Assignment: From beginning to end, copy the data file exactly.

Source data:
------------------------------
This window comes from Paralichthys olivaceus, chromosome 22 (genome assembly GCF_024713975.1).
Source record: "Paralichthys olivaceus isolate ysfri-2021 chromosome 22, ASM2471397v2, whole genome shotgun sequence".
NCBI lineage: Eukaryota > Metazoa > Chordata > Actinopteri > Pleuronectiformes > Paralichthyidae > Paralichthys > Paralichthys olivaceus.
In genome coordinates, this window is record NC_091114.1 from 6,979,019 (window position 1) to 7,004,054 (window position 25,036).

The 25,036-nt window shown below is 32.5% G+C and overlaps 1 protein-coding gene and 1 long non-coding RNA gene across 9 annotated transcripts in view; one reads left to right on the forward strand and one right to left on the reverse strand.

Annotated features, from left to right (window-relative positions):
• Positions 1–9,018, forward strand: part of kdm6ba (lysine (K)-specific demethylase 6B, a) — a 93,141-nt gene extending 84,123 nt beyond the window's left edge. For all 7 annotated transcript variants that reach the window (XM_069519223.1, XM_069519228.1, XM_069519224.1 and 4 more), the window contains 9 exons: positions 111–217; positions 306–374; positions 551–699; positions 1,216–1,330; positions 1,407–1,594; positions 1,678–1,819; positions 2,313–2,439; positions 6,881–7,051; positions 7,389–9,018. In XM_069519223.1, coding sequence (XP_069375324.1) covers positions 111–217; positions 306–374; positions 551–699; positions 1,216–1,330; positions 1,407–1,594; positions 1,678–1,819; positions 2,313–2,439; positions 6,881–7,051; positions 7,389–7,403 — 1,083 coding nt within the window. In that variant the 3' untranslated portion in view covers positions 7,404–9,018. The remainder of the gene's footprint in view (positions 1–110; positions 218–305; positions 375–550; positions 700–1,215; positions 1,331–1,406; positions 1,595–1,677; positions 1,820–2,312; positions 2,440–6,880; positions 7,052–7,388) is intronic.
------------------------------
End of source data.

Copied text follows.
This window comes from Paralichthys olivaceus, chromosome 22 (genome assembly GCF_024713975.1).
Source record: "Paralichthys olivaceus isolate ysfri-2021 chromosome 22, ASM2471397v2, whole genome shotgun sequence".
NCBI lineage: Eukaryota > Metazoa > Chordata > Actinopteri > Pleuronectiformes > Paralichthyidae > Paralichthys > Paralichthys olivaceus.
In genome coordinates, this window is record NC_091114.1 from 6,979,019 (window position 1) to 7,004,054 (window position 25,036).

The 25,036-nt window shown below is 32.5% G+C and overlaps 1 protein-coding gene and 1 long non-coding RNA gene across 9 annotated transcripts in view; one reads left to right on the forward strand and one right to left on the reverse strand.

Annotated features, from left to right (window-relative positions):
• Positions 1–9,018, forward strand: part of kdm6ba (lysine (K)-specific demethylase 6B, a) — a 93,141-nt gene extending 84,123 nt beyond the window's left edge. For all 7 annotated transcript variants that reach the window (XM_069519223.1, XM_069519228.1, XM_069519224.1 and 4 more), the window contains 9 exons: positions 111–217; positions 306–374; positions 551–699; positions 1,216–1,330; positions 1,407–1,594; positions 1,678–1,819; positions 2,313–2,439; positions 6,881–7,051; positions 7,389–9,018. In XM_069519223.1, coding sequence (XP_069375324.1) covers positions 111–217; positions 306–374; positions 551–699; positions 1,216–1,330; positions 1,407–1,594; positions 1,678–1,819; positions 2,313–2,439; positions 6,881–7,051; positions 7,389–7,403 — 1,083 coding nt within the window. In that variant the 3' untranslated portion in view covers positions 7,404–9,018. The remainder of the gene's footprint in view (positions 1–110; positions 218–305; positions 375–550; positions 700–1,215; positions 1,331–1,406; positions 1,595–1,677; positions 1,820–2,312; positions 2,440–6,880; positions 7,052–7,388) is intronic.